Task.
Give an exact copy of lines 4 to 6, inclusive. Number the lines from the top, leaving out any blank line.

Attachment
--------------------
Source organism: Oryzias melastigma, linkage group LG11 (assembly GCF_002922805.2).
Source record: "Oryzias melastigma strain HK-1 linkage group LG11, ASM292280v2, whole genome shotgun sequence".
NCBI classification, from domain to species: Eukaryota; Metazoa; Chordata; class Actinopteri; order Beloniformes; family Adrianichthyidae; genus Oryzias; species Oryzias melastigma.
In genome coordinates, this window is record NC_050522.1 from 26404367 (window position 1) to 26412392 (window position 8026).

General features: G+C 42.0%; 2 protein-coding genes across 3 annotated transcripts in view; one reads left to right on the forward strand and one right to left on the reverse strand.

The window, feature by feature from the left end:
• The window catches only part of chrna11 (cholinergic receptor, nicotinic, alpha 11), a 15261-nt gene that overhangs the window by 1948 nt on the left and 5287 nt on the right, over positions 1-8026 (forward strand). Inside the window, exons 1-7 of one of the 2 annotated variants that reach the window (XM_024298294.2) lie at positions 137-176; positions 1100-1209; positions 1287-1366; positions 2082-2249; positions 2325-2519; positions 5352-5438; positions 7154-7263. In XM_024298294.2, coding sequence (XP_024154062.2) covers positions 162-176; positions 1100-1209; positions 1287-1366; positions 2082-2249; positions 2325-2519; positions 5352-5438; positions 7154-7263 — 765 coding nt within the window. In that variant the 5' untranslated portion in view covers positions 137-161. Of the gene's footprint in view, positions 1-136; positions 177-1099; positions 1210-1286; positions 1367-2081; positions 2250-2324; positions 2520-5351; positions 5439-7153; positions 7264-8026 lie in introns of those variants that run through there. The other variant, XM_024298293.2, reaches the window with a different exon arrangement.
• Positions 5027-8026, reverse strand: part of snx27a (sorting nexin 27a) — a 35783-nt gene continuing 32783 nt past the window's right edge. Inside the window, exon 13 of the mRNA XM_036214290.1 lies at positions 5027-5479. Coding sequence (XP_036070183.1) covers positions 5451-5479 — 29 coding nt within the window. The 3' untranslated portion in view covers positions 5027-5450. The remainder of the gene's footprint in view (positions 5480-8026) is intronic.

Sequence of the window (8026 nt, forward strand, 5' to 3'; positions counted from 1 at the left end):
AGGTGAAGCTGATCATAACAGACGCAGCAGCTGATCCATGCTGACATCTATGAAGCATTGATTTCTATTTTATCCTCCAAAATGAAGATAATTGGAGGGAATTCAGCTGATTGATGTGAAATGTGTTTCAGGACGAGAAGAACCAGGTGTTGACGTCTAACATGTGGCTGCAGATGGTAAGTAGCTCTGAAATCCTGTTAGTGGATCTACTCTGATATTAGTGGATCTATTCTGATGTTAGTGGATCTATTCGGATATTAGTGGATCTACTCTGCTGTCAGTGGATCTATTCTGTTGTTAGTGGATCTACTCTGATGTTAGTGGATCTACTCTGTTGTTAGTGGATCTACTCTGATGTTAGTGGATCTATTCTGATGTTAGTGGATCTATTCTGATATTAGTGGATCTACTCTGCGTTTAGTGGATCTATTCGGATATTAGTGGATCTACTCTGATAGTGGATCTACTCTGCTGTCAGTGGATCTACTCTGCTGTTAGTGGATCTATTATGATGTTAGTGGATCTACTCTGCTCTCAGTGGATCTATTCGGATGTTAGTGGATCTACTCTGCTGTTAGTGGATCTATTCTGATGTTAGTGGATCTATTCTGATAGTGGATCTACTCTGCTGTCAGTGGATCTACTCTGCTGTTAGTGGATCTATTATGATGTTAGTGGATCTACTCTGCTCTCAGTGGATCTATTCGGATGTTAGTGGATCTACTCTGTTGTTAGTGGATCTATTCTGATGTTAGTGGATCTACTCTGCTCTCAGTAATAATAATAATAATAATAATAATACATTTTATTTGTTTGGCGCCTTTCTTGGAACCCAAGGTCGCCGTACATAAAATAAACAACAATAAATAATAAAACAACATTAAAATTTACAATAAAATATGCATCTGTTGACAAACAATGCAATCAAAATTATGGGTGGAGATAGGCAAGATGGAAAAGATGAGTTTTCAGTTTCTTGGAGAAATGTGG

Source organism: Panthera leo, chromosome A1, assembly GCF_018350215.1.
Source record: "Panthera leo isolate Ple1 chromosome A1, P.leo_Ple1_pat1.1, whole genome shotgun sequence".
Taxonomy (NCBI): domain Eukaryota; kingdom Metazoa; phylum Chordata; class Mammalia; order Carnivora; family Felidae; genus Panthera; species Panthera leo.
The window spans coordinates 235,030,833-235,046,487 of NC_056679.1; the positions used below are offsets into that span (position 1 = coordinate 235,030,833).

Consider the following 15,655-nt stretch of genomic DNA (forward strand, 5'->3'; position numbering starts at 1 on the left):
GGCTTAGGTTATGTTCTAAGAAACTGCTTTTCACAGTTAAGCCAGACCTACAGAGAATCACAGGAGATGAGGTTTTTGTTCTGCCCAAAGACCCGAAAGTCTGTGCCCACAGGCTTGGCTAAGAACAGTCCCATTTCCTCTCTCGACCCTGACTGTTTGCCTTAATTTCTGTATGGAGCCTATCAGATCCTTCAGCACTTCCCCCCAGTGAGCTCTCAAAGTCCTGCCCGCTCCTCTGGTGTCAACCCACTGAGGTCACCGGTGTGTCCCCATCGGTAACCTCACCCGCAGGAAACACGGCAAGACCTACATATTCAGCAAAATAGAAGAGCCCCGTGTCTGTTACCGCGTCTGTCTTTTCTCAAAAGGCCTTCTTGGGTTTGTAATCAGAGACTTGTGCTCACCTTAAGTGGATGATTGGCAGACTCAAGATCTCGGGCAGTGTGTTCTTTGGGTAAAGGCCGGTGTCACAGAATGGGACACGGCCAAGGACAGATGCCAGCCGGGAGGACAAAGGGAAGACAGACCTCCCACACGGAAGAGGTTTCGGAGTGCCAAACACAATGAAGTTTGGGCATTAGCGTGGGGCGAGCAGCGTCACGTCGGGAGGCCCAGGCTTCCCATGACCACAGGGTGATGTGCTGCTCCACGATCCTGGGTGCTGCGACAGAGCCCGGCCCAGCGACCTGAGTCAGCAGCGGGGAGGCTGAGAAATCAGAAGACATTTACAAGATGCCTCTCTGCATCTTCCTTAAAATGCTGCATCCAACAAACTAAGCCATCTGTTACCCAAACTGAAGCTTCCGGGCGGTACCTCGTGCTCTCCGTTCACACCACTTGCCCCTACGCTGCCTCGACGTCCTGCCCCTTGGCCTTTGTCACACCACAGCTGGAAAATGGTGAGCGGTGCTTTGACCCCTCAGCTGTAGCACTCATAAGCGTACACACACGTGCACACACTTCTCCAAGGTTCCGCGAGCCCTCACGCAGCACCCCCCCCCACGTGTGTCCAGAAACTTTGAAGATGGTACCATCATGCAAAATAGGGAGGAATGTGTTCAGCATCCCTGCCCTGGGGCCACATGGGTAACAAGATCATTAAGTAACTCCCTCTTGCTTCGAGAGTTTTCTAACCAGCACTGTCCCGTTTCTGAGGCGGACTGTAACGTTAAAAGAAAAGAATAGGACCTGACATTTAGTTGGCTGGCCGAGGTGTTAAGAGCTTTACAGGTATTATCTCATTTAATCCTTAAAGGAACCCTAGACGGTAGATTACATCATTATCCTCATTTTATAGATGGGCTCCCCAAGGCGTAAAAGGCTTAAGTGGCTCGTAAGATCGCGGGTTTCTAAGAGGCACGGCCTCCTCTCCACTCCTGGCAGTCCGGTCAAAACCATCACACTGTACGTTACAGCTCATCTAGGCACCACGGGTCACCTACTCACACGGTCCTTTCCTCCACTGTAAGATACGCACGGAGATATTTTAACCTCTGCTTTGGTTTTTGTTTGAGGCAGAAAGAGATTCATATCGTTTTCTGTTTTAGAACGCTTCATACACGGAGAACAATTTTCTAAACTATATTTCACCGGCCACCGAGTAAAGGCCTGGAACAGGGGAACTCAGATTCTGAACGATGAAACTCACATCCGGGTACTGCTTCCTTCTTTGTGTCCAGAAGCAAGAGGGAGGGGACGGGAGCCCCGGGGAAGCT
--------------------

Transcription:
In genome coordinates, this window is record NC_050522.1 from 26404367 (window position 1) to 26412392 (window position 8026).

General features: G+C 42.0%; 2 protein-coding genes across 3 annotated transcripts in view; one reads left to right on the forward strand and one right to left on the reverse strand.

The window, feature by feature from the left end: